Face it, a lot of my peeps with Hepatitis C have bad teeth. If you have a drinking or drug problem, hygiene may be low on the daily living list. Yet before treatment for HEP C, the medical team encourages you to catch up all systems. So, maintenance for eyes, lungs, naughty bits, you get the idea. I didn’t have big concerns because I was current on all systems, having been clean and sober a quarter of a century. Treatment HO!
Well, Hep C treatment affected my priorities. I was so sick. Daily I was just trying to stay on the planet, hoping gravity didn’t take a holiday. I didn’t care at all about my grooming, cleanliness, appearance, or anything that healthy people care about.
And my teeth? I have been a nut about dental hygiene since discovering dental floss at age twenty-one. I come from a long line of false teeth people cleaning between teeth with match book covers. Yuck. I never saw a dentist until I was fifteen. Dr. Ache, yes that was his name, removed an important molar (aren’t they all?)
In treatment I tried to keep up dental grooming but sometimes it was days between flossing. Since I rarely ate, it wasn’t a big deal. But, one thing I didn’t consider was that my mouth was always dry even when I drank liquids. So here I am one year after treatment and my dentist is having expensive talks with me about teeth and gum line issues. Not gingivitis, existing dental implants (from lack of pediatric dentistry).
HEPATITIS C AND DRY MOUTH:
Many drugs cause dry mouth including Hep C drugs and antidepressants. So what? Saliva is essential for keeping your mouth clean and lubricated. Saliva contains enzymes that flush away food and odor-causing bacteria. So what? A dry mouth is a marvelous arena for bad breath, cavities and mouth infections. Symptoms include:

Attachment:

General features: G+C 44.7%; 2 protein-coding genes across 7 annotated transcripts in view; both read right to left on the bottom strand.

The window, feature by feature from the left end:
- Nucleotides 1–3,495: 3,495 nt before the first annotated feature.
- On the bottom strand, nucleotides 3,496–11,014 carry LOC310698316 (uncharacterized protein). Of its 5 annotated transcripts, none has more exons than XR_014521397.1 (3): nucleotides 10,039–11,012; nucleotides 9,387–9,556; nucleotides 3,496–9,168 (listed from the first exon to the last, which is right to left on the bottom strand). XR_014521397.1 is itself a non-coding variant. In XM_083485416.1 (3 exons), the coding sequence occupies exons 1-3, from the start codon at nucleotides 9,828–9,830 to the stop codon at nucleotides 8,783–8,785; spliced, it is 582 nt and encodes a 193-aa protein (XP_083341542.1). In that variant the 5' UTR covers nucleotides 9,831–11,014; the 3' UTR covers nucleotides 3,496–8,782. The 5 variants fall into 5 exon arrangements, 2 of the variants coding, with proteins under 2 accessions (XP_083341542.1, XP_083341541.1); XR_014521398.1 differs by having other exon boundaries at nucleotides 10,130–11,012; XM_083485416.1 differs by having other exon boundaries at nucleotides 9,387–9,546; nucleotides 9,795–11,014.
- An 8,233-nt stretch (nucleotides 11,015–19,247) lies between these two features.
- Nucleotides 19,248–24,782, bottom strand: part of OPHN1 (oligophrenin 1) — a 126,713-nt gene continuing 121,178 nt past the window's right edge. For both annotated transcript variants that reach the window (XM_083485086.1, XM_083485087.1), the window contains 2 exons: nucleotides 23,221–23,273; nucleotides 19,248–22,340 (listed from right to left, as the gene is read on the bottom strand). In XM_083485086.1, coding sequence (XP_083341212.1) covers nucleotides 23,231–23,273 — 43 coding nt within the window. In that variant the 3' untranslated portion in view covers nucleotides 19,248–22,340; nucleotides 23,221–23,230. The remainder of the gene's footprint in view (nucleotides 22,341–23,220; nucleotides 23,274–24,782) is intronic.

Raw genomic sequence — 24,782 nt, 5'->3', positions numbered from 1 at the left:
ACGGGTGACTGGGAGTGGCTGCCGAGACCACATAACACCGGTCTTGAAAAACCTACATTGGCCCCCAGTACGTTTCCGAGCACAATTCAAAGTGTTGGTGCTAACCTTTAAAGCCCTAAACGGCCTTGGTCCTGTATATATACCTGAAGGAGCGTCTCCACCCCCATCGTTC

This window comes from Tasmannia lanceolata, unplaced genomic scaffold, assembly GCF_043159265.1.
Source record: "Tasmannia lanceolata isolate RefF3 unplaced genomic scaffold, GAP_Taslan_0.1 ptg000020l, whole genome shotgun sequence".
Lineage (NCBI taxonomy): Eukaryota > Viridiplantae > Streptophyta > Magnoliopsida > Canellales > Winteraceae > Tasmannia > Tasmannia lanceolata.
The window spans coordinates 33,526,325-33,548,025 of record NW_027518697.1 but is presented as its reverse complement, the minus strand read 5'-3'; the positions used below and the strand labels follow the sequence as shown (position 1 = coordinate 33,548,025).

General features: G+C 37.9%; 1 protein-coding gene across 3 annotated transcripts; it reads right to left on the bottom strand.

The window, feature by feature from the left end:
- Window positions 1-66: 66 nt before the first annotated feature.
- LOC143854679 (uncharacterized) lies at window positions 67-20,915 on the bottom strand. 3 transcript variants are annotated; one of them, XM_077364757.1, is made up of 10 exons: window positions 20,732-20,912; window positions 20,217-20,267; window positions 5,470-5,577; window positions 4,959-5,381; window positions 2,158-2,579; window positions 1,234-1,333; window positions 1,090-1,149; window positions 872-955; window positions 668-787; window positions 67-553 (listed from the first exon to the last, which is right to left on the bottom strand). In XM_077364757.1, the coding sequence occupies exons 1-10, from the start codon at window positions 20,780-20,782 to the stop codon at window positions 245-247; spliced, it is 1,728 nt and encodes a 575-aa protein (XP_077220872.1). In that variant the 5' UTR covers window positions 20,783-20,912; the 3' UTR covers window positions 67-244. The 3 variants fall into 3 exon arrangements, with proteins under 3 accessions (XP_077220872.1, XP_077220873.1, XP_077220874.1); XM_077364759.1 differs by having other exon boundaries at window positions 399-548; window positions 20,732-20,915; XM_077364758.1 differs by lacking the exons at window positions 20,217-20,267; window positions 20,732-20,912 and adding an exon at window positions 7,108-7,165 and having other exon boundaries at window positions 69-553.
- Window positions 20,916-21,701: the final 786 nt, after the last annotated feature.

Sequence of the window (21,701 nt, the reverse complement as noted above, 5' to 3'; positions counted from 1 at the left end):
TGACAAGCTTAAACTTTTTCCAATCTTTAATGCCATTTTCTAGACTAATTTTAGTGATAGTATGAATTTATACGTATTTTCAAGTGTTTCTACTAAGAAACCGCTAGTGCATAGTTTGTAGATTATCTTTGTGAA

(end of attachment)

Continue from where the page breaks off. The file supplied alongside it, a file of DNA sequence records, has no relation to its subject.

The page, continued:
- Dry mouth (duh)
- Cracked lips
- Difficulty swallowing
- Difficulty eating dry food
- Altered sense of taste
- Plaque, decay, gum disease
- Sores or cracks at corners of mouth
- Sore throat
- Oh yes, increased risk of head and neck cancer
Remembering to sip water every fifteen minutes was out of the question, so I sucked on sugar-free hard candy and chewed sugar-free gum. Obviously this didn’t save my oral cavity. My dentist says I have a geographic tongue. I will leave that statement alone.
Okay I have created a new entry for your list of “Shit that doesn’t work“. Now what?
GlaxoSmithKline claims to have the elixir for all your dry mouth angst. Biotene is a triad of gel, mouthwash and toothpaste. My dentist gave me a sample of the triple threat. My experience has been short-term relief, maybe that is the best Biotene can do.
BTW, it has been over a year since treatment but I am still on antidepressants and still have a dry mouth. Dang.